Tuesday, 31 January 2012

Centenary of Scott at the South Pole: the ridiculous, the sublime

There's been lots of coverage recently of the centenary of Scott reaching the South Pole on January 17th 1912 in that ill-fated expedition. The Guardian posted a series of photos, and the British Film Institute has restored the record of the expedition "The Great White Silence" - I haven't seen the latter but just the trailer is compelling.


It might seem odd that we remember Scott's failure more vividly than Amundsen's success, but really it's not that surprising. Scott's mistakes and pathetic end speak more eloquently to us about the human condition- it's "dying as an art" to quote Sylvia Plath. Or as Derek Mahon says, in his poem echoing the last words of Captain Oates, at the heart of the ridiculous there really was something sublime.


Antarctica

‘I am just going outside and may be some time.’ 
The others nod, pretending not to know. 
At the heart of the ridiculous, the sublime.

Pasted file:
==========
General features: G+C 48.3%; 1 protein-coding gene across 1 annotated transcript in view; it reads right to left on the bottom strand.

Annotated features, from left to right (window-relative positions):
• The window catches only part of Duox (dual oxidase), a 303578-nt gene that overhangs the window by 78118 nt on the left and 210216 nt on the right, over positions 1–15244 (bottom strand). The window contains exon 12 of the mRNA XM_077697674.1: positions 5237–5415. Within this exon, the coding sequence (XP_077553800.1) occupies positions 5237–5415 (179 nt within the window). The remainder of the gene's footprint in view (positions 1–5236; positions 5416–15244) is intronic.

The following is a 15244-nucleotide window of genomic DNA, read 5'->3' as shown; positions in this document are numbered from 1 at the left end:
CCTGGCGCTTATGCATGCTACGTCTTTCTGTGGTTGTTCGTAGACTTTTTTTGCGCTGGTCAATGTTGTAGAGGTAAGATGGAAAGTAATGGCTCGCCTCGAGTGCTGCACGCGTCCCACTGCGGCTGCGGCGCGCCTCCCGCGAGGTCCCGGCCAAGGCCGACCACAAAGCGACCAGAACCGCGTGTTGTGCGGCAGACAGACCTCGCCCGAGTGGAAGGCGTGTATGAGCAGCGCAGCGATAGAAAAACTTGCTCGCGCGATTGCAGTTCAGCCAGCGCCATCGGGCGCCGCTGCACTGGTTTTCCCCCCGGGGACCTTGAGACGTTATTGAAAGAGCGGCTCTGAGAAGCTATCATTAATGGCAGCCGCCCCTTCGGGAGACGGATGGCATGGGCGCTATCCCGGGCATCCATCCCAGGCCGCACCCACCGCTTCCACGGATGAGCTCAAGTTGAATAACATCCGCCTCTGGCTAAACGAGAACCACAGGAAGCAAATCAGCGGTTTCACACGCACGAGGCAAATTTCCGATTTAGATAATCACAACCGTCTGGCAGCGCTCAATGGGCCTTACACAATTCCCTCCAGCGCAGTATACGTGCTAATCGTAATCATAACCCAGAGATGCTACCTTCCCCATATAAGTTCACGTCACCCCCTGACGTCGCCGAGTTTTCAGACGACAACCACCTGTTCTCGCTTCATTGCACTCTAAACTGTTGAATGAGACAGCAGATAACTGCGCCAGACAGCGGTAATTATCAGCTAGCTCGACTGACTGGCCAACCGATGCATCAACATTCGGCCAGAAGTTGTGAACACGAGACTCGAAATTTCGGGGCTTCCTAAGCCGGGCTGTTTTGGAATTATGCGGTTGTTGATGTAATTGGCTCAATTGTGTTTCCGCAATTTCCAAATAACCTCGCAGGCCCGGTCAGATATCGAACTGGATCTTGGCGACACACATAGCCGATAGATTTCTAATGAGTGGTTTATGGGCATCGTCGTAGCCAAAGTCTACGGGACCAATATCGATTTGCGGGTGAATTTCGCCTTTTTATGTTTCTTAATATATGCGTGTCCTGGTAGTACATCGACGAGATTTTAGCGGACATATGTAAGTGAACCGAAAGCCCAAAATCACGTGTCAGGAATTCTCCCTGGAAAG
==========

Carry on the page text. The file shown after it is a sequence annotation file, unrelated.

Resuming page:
He leaves them reading and begins to climb,
Goading his ghost into the howling snow;
He is just going outside and may be some time.

The tent recedes beneath its crust of rime
And frostbite is replaced by vertigo:
At the heart of the ridiculous, the sublime.

Need we consider it some sort of crime,
This numb self-sacrifice of the weakest? No,
He is just going outside and may be some time 

In fact, for ever. Solitary enzyme,
Though the night yield no glimmer there will glow, 
At the heart of the ridiculous, the sublime.

He takes leave of the earthly pantomime
Quietly, knowing it is time to go:-
‘I am just going outside and may be some time.’ 
At the heart of the ridiculous, the sublime.

                                                                                              - Derek Mahon

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